Grass replacement

Asked March 16, 2020, 11:47 AM EDT

I live in the city of Annapolis.Instead of a grass lawn I'm looking for a ground cover that is using best practices and am considering mini clover. Is it indigenous? do you have a better suggestion? any reason why I should not use it? My property has two storm drains just off the curb and two across the street. Don't want to use any chemicals or pesticides. Thank you.

Anne Arundel County Maryland

1 Response

"Micro-clovers" are a dwarf form of "regular" European Clover, so alas, while useful lawn additives (or replacements), they are not native. You can certainly try using it, but you may wish to diversify and use a combination of ground-covering species for both seasonal interest and lessening the impact of a potential pest or disease outbreak.

For lawn alternatives, there are a number of suggestions here, depending on desired use and growing conditions: We also have a sample list of groundcover ideas here:

Native options - especially if you want to provide pollinator benefit, like with the clover - include but are in no way limited to the following list. (This assumes a fairly sunny site with good drainage, as where clover and lawn would be grown; shade or wet-soil options would be different.)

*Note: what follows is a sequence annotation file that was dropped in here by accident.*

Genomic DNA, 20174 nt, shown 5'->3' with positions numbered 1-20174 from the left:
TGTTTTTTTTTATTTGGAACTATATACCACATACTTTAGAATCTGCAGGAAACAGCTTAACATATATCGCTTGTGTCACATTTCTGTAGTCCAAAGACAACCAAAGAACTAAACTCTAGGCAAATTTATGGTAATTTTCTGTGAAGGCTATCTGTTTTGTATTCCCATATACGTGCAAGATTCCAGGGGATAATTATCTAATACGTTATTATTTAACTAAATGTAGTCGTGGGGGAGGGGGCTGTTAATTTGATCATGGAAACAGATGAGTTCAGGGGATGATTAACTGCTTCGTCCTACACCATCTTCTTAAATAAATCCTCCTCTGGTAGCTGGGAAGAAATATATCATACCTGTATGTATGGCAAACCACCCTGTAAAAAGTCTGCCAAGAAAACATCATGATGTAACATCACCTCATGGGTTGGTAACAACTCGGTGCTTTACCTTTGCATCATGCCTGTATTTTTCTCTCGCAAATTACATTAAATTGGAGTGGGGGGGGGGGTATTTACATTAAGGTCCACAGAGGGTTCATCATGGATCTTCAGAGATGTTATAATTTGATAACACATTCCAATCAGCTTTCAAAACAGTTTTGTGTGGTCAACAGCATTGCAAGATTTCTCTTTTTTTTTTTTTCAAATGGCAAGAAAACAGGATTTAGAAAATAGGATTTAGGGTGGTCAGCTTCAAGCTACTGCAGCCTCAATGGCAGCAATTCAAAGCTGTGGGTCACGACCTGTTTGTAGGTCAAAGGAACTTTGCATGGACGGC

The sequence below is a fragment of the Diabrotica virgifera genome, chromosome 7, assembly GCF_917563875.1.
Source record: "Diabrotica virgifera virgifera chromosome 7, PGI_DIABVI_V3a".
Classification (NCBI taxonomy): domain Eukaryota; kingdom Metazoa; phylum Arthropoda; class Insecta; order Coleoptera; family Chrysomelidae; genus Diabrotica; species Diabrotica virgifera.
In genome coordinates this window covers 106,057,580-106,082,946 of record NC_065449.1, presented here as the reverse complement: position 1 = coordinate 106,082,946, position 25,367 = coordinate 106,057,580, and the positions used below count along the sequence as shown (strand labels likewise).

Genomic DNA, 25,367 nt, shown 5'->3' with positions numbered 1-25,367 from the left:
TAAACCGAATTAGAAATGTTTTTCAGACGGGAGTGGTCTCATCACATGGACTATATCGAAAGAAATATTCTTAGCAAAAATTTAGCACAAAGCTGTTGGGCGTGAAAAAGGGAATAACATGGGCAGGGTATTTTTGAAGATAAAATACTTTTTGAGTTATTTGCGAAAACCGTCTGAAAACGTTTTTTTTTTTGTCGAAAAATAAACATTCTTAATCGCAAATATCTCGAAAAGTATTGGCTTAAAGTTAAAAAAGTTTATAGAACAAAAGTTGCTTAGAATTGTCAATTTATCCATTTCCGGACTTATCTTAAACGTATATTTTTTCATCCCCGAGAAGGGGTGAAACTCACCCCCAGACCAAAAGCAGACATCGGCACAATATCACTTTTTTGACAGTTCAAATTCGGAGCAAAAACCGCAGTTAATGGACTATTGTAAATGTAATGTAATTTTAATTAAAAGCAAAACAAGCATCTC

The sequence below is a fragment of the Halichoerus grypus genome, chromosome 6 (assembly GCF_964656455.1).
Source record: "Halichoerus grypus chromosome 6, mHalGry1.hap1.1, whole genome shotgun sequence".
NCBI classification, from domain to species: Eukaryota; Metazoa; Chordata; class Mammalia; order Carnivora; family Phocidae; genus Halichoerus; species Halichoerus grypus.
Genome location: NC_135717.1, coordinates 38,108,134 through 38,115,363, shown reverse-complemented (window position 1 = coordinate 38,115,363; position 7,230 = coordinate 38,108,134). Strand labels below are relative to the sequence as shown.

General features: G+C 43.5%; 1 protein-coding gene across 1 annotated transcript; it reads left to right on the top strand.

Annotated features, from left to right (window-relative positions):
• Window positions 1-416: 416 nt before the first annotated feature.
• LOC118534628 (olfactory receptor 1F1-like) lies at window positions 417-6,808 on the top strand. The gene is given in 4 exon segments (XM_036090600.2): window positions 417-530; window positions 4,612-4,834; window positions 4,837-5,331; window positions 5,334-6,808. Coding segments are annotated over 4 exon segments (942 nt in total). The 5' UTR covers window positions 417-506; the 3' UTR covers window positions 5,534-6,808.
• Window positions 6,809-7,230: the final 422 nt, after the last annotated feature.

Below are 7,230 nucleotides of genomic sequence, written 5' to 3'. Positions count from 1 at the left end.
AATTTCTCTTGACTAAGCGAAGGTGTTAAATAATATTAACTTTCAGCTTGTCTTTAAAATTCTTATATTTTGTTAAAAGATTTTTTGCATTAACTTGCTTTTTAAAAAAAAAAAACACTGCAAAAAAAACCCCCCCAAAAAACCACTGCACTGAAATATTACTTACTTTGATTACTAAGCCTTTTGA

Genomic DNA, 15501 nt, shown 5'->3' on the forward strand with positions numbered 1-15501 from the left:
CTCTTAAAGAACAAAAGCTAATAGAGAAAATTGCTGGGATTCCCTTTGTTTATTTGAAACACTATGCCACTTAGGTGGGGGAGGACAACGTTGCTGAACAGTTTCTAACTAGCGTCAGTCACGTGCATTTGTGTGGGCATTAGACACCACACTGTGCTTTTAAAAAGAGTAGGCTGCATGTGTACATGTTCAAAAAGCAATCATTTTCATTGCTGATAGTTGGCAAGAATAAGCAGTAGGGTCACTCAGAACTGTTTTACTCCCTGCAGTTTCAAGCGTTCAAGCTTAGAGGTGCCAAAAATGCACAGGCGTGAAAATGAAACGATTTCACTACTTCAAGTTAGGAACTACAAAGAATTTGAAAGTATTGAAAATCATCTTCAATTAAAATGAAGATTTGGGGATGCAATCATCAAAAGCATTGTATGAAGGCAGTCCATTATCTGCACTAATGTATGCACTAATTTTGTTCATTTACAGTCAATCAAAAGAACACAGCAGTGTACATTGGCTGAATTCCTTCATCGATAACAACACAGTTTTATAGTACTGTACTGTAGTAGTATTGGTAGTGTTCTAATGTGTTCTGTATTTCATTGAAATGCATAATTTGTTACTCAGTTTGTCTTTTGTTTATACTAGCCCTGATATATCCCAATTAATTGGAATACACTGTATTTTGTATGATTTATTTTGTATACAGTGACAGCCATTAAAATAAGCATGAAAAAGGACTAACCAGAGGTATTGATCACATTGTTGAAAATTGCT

• Moss Phlox (Phlox subulata) and Downy Phlox (P. pilosa)
  • Pussytoes (Antennaria plantaginifolia) - this serves as a host plant for the American Lady butterfly
  • Heath Aster (Aster ericoides, a.k.a. Symphyotrichum ericoides) - variety 'Snow Flurry' stays short and broad and is covered with late-season flowers valued by pollinators
  • Bearberry (Arctostaphylos uva-ursi) is an evergreen carpeting shrublet that can produce red berries
  • Green-and-Gold (Chrysogonum virginianum)
  • Lowbush Blueberry (Vaccinium angustifolium)
  • Aromatic Sumac (Rhus aromatica 'Gro-Low') - taller than some of these perennials, this is a good spreader this great fall foliage color
  • if moist enough or partially-shaded otherwise, Hay-Scented Fern (Dennstaedtia punctilobula) can be an attractive but perhaps somewhat aggressive foliage filler; it will be less aggressive if in sun without extra moisture
  • spreading forms of Common Juniper (Juniperus communis, like varieties 'Green Carpet' and 'Alpine Carpet') are very low and broad, will provide winter interest, possibly some berries for birds, and generally a nice leafy filler between other plants
Non-native but well-behaved options include various carpeting Sedums, Verbena canadensis, Lamb's-Ear (Stachys byzantina), Ice Plant (Delosperma), St. Johnswort (Hypericum; there are natives, but most of these are upright shrubs), Thymes (Thymus), Oregano (Origanum), Hardy Plumbago (Ceratostigma plumbaginoides), other creeping Junipers, Cotoneasters, and creeping species of Bellflowers (Campanula).